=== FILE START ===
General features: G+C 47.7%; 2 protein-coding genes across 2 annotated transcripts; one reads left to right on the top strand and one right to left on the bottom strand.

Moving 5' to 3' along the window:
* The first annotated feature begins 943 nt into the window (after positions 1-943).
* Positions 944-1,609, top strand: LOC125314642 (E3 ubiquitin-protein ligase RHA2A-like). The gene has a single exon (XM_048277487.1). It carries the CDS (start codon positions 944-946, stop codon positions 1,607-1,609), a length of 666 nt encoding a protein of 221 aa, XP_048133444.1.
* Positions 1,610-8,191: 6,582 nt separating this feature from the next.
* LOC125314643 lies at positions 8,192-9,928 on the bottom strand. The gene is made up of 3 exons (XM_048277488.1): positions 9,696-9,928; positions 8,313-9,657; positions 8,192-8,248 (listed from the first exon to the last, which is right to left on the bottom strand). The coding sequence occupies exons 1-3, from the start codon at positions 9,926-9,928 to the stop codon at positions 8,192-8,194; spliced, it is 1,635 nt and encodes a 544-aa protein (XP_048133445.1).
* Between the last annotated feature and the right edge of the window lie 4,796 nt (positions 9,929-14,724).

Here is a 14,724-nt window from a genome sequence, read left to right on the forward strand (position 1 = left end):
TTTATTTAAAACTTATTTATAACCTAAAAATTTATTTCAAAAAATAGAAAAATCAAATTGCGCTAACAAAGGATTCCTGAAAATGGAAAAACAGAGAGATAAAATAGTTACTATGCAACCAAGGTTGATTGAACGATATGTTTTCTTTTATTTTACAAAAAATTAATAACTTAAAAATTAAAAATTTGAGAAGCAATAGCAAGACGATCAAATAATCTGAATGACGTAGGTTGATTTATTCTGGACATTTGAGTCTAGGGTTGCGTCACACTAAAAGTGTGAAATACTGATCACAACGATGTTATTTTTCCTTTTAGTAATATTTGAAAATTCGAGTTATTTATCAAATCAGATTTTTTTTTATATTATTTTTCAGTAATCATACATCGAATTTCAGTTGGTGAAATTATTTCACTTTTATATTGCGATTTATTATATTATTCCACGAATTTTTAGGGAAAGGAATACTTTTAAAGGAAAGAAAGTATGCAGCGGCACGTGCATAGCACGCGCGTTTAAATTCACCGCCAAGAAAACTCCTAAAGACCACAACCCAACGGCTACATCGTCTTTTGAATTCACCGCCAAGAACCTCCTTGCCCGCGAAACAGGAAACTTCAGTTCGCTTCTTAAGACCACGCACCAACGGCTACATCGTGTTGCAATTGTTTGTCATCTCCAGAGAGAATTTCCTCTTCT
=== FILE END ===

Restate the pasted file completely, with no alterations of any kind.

General features: G+C 47.7%; 2 protein-coding genes across 2 annotated transcripts; one reads left to right on the top strand and one right to left on the bottom strand.

Moving 5' to 3' along the window:
* The first annotated feature begins 943 nt into the window (after positions 1-943).
* Positions 944-1,609, top strand: LOC125314642 (E3 ubiquitin-protein ligase RHA2A-like). The gene has a single exon (XM_048277487.1). It carries the CDS (start codon positions 944-946, stop codon positions 1,607-1,609), a length of 666 nt encoding a protein of 221 aa, XP_048133444.1.
* Positions 1,610-8,191: 6,582 nt separating this feature from the next.
* LOC125314643 lies at positions 8,192-9,928 on the bottom strand. The gene is made up of 3 exons (XM_048277488.1): positions 9,696-9,928; positions 8,313-9,657; positions 8,192-8,248 (listed from the first exon to the last, which is right to left on the bottom strand). The coding sequence occupies exons 1-3, from the start codon at positions 9,926-9,928 to the stop codon at positions 8,192-8,194; spliced, it is 1,635 nt and encodes a 544-aa protein (XP_048133445.1).
* Between the last annotated feature and the right edge of the window lie 4,796 nt (positions 9,929-14,724).

Here is a 14,724-nt window from a genome sequence, read left to right on the forward strand (position 1 = left end):
TTTATTTAAAACTTATTTATAACCTAAAAATTTATTTCAAAAAATAGAAAAATCAAATTGCGCTAACAAAGGATTCCTGAAAATGGAAAAACAGAGAGATAAAATAGTTACTATGCAACCAAGGTTGATTGAACGATATGTTTTCTTTTATTTTACAAAAAATTAATAACTTAAAAATTAAAAATTTGAGAAGCAATAGCAAGACGATCAAATAATCTGAATGACGTAGGTTGATTTATTCTGGACATTTGAGTCTAGGGTTGCGTCACACTAAAAGTGTGAAATACTGATCACAACGATGTTATTTTTCCTTTTAGTAATATTTGAAAATTCGAGTTATTTATCAAATCAGATTTTTTTTTATATTATTTTTCAGTAATCATACATCGAATTTCAGTTGGTGAAATTATTTCACTTTTATATTGCGATTTATTATATTATTCCACGAATTTTTAGGGAAAGGAATACTTTTAAAGGAAAGAAAGTATGCAGCGGCACGTGCATAGCACGCGCGTTTAAATTCACCGCCAAGAAAACTCCTAAAGACCACAACCCAACGGCTACATCGTCTTTTGAATTCACCGCCAAGAACCTCCTTGCCCGCGAAACAGGAAACTTCAGTTCGCTTCTTAAGACCACGCACCAACGGCTACATCGTGTTGCAATTGTTTGTCATCTCCAGAGAGAATTTCCTCTTCT